6 Ways You're In Denial About Love

Written by Bridget Regan

It's no secret that I have a fascination (obsession?) with love. But in my defense, it's not just me. As a collective society, we dream about it, write about it, read about it, watch movies about it. We look for it endlessly, and when we think we've found it, we often don't want it anymore. We take it for granted, cry and agonize over it, justify it, and even deny it.

The truth is, love is the most natural physical, mental, and spiritual state of being that exists. It is infused in us when we are born; the unconditional love of an infant for her mother is the same love that we share as adults. But ask yourself: How does the primary "love" in your life compare to this relationship between a mother and child? Does it show the same non-judgment, trust, and compassion? Does it have the same depth and warmth?

Now that you've answered those questions, try answering again. This time tell yourself the truth. I know, it's difficult.

Speaking of truth, I am not an expert on love, and don’t claim to be. At a certain point in my life, however, I had convinced myself that I had been loving unconditionally, with no judgment, and with the purest of intentions. I allowed people to hurt me, take advantage of me, and give me less than I deserved because these actions just confirmed my "goodness" amid all the "bad" that I was up against. All the while, the martyr in me pressed forward bearing the blazing love banner, sacrificing with every step the one thing that I really wanted.

Finally I realized that this was, for lack of a more ladylike word, bullshit. But what a creative story I’d crafted!

I'd fallen into the trap that so many of us walk into blindly. I'd convinced myself that I was the love superhero and could do no wrong. I would brave anything for the one I loved. I would allow him to treat me however he liked, as long as he apologized afterwards. However, I caused much damage by sacrificing what matters most: self-love. Because of my disregard for my own well-being, I judged, projected, clung to, and pushed away – all under the convincing disguise of "selflessness."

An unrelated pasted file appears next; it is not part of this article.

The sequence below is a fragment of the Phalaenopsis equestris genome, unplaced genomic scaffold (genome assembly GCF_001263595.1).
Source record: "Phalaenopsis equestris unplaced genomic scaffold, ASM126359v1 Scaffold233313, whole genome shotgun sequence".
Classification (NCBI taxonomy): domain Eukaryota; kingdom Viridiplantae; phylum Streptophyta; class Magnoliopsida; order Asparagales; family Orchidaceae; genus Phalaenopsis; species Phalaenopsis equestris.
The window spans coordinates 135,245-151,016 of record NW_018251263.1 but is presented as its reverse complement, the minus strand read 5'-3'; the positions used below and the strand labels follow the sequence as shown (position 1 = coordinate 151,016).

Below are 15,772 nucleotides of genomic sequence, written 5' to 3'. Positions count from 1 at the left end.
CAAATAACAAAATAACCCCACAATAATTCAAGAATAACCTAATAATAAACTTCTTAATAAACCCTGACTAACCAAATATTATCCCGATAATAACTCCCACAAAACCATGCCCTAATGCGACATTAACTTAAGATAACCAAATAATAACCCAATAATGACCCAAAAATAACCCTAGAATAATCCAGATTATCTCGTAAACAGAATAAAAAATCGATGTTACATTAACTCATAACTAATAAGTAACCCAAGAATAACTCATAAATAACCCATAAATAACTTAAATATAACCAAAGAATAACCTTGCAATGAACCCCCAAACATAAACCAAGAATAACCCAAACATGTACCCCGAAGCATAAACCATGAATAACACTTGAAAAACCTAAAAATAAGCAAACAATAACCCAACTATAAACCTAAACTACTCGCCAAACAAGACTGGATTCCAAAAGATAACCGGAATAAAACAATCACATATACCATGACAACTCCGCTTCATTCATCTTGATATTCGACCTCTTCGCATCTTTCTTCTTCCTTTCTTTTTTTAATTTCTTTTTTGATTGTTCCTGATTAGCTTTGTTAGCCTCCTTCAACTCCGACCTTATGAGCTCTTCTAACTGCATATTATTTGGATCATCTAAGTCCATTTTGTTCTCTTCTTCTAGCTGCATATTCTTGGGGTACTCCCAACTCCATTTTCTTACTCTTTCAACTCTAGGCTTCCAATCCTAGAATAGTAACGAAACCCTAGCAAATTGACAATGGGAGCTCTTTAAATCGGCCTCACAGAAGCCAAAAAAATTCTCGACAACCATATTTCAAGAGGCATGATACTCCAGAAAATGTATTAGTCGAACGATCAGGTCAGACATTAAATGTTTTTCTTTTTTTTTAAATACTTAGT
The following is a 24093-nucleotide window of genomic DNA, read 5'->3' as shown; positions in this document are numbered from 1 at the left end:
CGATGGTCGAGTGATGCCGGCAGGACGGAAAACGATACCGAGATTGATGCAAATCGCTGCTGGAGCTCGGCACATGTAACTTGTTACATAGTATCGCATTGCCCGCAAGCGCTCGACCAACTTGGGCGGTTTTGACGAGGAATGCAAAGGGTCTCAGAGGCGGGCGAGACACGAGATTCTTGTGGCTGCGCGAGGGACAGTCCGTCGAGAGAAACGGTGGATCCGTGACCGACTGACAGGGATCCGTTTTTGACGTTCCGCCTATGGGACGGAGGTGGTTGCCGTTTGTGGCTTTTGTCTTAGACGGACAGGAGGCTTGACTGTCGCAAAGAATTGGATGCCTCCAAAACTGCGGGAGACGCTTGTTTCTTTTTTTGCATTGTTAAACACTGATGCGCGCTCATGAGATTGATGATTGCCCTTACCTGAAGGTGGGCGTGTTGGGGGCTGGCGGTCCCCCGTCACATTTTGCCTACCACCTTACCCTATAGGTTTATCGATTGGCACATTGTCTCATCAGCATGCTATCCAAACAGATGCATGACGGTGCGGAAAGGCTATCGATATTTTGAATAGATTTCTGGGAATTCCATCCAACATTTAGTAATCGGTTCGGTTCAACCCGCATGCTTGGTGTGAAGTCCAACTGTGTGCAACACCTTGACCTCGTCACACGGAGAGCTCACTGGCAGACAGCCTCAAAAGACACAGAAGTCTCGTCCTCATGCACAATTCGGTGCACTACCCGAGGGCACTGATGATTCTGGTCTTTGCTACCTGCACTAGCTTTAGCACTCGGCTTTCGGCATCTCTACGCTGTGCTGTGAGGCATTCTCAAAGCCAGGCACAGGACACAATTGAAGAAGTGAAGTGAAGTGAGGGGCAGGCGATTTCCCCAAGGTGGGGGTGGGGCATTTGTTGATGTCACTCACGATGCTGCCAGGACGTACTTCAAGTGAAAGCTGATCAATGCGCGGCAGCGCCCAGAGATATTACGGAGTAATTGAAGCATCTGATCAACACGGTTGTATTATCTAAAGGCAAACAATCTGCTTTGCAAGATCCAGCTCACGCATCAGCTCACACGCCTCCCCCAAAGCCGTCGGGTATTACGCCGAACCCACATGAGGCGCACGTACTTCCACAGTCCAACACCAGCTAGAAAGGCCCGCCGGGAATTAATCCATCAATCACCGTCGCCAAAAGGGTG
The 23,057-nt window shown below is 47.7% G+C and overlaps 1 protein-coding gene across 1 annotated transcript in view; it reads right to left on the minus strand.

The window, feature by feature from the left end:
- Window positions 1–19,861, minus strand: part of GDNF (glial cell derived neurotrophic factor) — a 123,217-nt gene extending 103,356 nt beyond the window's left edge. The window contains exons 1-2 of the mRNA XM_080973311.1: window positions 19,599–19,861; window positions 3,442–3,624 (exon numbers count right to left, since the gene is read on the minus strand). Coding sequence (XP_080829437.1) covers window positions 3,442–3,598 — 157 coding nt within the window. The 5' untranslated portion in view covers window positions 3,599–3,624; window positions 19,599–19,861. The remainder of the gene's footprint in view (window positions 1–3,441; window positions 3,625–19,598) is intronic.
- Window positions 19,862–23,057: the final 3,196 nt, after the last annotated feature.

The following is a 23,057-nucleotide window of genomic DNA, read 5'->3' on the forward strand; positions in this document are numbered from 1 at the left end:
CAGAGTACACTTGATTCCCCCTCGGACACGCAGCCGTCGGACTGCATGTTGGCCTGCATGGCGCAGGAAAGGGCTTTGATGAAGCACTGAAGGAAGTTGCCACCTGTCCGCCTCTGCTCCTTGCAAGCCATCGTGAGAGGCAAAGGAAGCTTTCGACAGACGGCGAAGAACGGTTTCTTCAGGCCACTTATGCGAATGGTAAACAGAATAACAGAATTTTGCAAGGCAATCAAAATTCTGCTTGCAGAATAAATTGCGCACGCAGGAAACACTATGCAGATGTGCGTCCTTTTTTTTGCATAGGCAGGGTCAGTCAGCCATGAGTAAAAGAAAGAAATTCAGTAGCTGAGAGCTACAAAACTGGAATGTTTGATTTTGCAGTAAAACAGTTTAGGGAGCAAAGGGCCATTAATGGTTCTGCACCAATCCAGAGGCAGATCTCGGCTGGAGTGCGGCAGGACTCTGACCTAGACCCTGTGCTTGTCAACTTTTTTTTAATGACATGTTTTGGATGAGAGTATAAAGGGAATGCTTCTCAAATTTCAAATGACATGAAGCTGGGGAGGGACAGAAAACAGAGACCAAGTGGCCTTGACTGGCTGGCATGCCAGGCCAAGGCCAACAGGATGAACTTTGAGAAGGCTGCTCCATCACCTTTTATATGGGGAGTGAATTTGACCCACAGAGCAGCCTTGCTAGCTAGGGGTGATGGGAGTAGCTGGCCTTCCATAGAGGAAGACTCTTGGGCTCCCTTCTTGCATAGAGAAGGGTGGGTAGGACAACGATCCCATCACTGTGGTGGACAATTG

What follows is my list of what I've learned thus far, things that most of us are used to denying. Like I said, I am no expert. But at 26-years-old, I'll settle for seasoned veteran.

1) You cannot change him or her. No more: "But what about changing it back to the way it used to be?" or "But they're making such huge strides toward changing!" If they haven't changed for themselves, they most certainly will not change for you. And who's to say they aren't fine as they are?

2) If you feel less "loved" when someone stops loving you, it's time to re-evaluate you, not them. Love comes from within, not without. When someone loves us, they are only drawing to our surface and acknowledging the love for ourselves that already exists. Feelings of emptiness, sadness, and deep loneliness after the object of our affection steps back or walks away are only a reflection of our own lack of self-love.

3) Your standards and expectations do not apply to anyone but yourself. Period. You always call your husband or wife when you're driving home from work, and he or she never returns the favor. So what? This is your own expectation, and it is not fair to hold them to it. Do not expect, anticipate, or desire your loved one to act like you do. Love thrives on our differences, not our likenesses. So your boyfriend or girlfriend doesn't hold you, kiss you, or act as affectionately as you would like them to or to the extent that you do? News flash: They aren't you. First, accept that they are a completely separate human being who will naturally act in different ways than you. Then, realize that they are struggling hard enough with meeting their own goals and expectations for themselves without you projecting yours onto them, too. Finally, decide whether you will accept less than what you have asked for and what you might need. If the answer is no, let them go.